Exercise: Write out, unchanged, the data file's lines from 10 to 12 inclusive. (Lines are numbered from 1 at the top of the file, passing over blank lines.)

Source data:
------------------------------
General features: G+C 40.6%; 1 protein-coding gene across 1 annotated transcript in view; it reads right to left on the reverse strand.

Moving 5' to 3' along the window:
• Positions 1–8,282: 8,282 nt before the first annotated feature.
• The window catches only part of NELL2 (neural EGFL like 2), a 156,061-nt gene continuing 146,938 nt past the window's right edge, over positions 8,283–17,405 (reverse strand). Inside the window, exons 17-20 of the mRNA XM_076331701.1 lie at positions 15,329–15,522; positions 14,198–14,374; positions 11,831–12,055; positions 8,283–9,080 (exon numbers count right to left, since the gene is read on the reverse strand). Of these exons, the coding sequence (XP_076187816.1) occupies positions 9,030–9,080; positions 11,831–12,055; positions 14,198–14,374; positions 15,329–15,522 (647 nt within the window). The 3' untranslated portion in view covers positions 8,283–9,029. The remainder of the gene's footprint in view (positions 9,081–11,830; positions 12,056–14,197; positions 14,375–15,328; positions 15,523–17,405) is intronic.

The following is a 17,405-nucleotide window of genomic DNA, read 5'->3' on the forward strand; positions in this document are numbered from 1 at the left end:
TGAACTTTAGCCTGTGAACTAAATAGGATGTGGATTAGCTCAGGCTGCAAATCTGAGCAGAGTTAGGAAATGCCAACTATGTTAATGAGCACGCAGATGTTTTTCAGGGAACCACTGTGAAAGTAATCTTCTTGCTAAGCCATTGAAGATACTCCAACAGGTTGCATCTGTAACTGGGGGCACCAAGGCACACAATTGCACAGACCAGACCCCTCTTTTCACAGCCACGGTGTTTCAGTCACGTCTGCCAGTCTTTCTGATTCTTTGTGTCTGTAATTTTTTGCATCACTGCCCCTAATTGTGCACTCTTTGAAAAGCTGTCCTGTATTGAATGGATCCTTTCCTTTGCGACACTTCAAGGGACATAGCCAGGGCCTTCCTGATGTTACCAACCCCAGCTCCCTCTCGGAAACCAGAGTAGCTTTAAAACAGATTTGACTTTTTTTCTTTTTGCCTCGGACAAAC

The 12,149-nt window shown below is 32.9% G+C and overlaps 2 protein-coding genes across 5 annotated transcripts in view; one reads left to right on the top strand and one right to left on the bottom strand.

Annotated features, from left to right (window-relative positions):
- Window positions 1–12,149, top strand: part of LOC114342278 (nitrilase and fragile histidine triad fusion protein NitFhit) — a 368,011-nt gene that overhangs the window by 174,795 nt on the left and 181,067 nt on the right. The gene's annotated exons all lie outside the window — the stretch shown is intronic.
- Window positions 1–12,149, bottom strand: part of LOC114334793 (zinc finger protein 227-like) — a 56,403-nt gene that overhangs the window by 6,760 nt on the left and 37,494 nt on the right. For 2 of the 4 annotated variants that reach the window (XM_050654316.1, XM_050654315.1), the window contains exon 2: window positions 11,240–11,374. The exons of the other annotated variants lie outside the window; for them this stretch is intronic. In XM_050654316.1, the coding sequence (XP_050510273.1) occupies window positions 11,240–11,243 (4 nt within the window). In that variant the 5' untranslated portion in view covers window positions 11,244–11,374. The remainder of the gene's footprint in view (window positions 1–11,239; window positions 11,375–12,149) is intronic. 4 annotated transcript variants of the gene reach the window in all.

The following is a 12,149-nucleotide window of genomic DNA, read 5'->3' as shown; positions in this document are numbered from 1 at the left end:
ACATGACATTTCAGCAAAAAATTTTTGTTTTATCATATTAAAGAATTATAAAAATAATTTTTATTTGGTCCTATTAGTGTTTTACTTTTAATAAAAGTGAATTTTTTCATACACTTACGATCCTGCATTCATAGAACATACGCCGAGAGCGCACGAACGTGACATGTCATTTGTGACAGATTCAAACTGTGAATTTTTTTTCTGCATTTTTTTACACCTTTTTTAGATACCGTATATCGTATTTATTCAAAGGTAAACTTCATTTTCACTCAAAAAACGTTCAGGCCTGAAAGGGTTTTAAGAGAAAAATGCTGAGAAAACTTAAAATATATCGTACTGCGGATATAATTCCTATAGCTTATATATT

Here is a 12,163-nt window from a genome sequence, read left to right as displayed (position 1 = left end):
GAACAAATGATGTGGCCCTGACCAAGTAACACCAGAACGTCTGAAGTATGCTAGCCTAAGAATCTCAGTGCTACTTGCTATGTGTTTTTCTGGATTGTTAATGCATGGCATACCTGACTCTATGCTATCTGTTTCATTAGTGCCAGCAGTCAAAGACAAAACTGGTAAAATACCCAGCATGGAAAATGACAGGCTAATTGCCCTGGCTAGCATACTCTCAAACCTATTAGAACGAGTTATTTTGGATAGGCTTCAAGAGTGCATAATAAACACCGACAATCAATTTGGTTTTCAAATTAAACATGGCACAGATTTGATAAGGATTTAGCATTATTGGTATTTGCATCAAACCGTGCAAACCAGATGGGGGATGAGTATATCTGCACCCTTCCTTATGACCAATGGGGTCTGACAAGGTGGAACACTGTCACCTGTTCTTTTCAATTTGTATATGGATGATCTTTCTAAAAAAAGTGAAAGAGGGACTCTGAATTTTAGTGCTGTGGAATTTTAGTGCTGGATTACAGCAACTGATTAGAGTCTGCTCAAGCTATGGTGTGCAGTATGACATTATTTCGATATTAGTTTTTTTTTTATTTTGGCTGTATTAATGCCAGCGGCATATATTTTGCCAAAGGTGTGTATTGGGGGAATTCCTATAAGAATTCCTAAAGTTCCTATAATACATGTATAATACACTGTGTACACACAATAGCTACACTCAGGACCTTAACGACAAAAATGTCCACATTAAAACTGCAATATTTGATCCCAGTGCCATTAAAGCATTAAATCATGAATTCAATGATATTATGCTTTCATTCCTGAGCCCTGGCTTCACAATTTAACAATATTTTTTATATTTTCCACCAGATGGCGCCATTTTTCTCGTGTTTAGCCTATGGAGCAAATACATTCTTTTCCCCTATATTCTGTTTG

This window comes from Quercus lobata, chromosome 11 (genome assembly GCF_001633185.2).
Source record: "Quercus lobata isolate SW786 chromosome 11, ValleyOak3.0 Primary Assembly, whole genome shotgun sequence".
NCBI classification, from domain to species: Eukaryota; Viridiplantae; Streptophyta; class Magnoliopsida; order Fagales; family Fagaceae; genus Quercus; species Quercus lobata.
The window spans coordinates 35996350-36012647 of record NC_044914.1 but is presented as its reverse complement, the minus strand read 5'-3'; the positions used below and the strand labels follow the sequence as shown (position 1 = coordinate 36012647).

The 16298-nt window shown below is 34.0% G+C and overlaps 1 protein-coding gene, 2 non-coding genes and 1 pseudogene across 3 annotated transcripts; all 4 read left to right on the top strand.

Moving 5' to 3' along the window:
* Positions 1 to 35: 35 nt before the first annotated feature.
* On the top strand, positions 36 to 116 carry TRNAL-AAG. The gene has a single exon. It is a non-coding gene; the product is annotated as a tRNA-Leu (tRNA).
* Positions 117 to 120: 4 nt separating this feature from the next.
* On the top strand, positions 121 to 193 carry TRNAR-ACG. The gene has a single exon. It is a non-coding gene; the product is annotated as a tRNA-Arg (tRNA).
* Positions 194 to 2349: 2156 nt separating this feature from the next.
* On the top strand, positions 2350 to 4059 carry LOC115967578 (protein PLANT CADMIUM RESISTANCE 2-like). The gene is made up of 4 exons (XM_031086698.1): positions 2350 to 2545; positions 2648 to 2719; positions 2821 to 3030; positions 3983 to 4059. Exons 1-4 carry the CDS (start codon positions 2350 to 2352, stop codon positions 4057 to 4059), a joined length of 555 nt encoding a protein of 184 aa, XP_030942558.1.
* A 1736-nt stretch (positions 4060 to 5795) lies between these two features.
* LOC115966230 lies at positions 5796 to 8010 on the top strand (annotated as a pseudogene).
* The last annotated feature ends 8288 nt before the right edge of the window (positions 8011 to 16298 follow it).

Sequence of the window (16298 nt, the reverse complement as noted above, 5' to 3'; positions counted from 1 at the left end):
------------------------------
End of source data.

- Window positions 1–12,149, bottom strand: part of LOC114334793 (zinc finger protein 227-like) — a 56,403-nt gene that overhangs the window by 6,760 nt on the left and 37,494 nt on the right. For 2 of the 4 annotated variants that reach the window (XM_050654316.1, XM_050654315.1), the window contains exon 2: window positions 11,240–11,374. The exons of the other annotated variants lie outside the window; for them this stretch is intronic. In XM_050654316.1, the coding sequence (XP_050510273.1) occupies window positions 11,240–11,243 (4 nt within the window). In that variant the 5' untranslated portion in view covers window positions 11,244–11,374. The remainder of the gene's footprint in view (window positions 1–11,239; window positions 11,375–12,149) is intronic. 4 annotated transcript variants of the gene reach the window in all.

The following is a 12,149-nucleotide window of genomic DNA, read 5'->3' as shown; positions in this document are numbered from 1 at the left end:
ACATGACATTTCAGCAAAAAATTTTTGTTTTATCATATTAAAGAATTATAAAAATAATTTTTATTTGGTCCTATTAGTGTTTTACTTTTAATAAAAGTGAATTTTTTCATACACTTACGATCCTGCATTCATAGAACATACGCCGAGAGCGCACGAACGTGACATGTCATTTGTGACAGATTCAAACTGTGAATTTTTTTTCTGCATTTTTTTACACCTTTTTTAGATACCGTATATCGTATTTATTCAAAGGTAAACTTCATTTTCACTCAAAAAACGTTCAGGCCTGAAAGGGTTTTAAGAGAAAAATGCTGAGAAAACTTAAAATATATCGTACTGCGGATATAATTCCTATAGCTTATATATT